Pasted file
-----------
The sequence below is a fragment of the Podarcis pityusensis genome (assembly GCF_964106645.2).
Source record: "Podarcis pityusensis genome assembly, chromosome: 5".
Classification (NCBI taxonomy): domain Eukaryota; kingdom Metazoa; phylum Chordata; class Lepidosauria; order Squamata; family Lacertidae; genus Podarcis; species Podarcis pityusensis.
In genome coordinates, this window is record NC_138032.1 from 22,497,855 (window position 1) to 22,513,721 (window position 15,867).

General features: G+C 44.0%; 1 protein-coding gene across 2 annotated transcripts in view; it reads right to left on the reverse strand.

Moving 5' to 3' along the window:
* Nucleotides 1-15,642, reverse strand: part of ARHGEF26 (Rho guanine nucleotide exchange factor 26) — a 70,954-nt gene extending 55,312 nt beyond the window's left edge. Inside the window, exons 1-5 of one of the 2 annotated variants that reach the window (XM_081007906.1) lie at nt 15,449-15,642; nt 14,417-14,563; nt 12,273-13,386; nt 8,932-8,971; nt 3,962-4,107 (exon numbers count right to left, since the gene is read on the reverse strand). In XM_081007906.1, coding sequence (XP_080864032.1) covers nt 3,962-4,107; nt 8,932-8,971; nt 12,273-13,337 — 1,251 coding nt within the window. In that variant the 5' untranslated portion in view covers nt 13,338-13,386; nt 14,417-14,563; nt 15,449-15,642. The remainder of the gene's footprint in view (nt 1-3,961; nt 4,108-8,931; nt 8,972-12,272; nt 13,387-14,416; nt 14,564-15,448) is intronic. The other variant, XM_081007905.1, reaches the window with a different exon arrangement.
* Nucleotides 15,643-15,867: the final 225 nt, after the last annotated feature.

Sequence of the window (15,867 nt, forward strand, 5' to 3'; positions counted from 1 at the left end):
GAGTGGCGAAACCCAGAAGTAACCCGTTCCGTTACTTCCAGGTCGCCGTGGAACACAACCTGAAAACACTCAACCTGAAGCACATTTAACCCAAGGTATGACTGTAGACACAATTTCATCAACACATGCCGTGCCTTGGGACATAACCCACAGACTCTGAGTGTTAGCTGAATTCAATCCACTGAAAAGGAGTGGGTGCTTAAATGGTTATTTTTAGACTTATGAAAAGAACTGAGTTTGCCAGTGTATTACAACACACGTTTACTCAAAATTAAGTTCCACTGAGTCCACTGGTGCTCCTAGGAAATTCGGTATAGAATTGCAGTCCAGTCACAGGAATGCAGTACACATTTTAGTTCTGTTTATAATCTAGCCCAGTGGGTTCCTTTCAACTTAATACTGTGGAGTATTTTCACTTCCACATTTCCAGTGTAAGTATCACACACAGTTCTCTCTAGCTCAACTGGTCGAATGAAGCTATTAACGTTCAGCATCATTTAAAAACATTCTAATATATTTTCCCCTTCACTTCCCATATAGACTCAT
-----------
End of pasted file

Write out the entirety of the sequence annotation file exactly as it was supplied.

The sequence below is a fragment of the Podarcis pityusensis genome (assembly GCF_964106645.2).
Source record: "Podarcis pityusensis genome assembly, chromosome: 5".
Classification (NCBI taxonomy): domain Eukaryota; kingdom Metazoa; phylum Chordata; class Lepidosauria; order Squamata; family Lacertidae; genus Podarcis; species Podarcis pityusensis.
In genome coordinates, this window is record NC_138032.1 from 22,497,855 (window position 1) to 22,513,721 (window position 15,867).

General features: G+C 44.0%; 1 protein-coding gene across 2 annotated transcripts in view; it reads right to left on the reverse strand.

Moving 5' to 3' along the window:
* Nucleotides 1-15,642, reverse strand: part of ARHGEF26 (Rho guanine nucleotide exchange factor 26) — a 70,954-nt gene extending 55,312 nt beyond the window's left edge. Inside the window, exons 1-5 of one of the 2 annotated variants that reach the window (XM_081007906.1) lie at nt 15,449-15,642; nt 14,417-14,563; nt 12,273-13,386; nt 8,932-8,971; nt 3,962-4,107 (exon numbers count right to left, since the gene is read on the reverse strand). In XM_081007906.1, coding sequence (XP_080864032.1) covers nt 3,962-4,107; nt 8,932-8,971; nt 12,273-13,337 — 1,251 coding nt within the window. In that variant the 5' untranslated portion in view covers nt 13,338-13,386; nt 14,417-14,563; nt 15,449-15,642. The remainder of the gene's footprint in view (nt 1-3,961; nt 4,108-8,931; nt 8,972-12,272; nt 13,387-14,416; nt 14,564-15,448) is intronic. The other variant, XM_081007905.1, reaches the window with a different exon arrangement.
* Nucleotides 15,643-15,867: the final 225 nt, after the last annotated feature.

Sequence of the window (15,867 nt, forward strand, 5' to 3'; positions counted from 1 at the left end):
GAGTGGCGAAACCCAGAAGTAACCCGTTCCGTTACTTCCAGGTCGCCGTGGAACACAACCTGAAAACACTCAACCTGAAGCACATTTAACCCAAGGTATGACTGTAGACACAATTTCATCAACACATGCCGTGCCTTGGGACATAACCCACAGACTCTGAGTGTTAGCTGAATTCAATCCACTGAAAAGGAGTGGGTGCTTAAATGGTTATTTTTAGACTTATGAAAAGAACTGAGTTTGCCAGTGTATTACAACACACGTTTACTCAAAATTAAGTTCCACTGAGTCCACTGGTGCTCCTAGGAAATTCGGTATAGAATTGCAGTCCAGTCACAGGAATGCAGTACACATTTTAGTTCTGTTTATAATCTAGCCCAGTGGGTTCCTTTCAACTTAATACTGTGGAGTATTTTCACTTCCACATTTCCAGTGTAAGTATCACACACAGTTCTCTCTAGCTCAACTGGTCGAATGAAGCTATTAACGTTCAGCATCATTTAAAAACATTCTAATATATTTTCCCCTTCACTTCCCATATAGACTCAT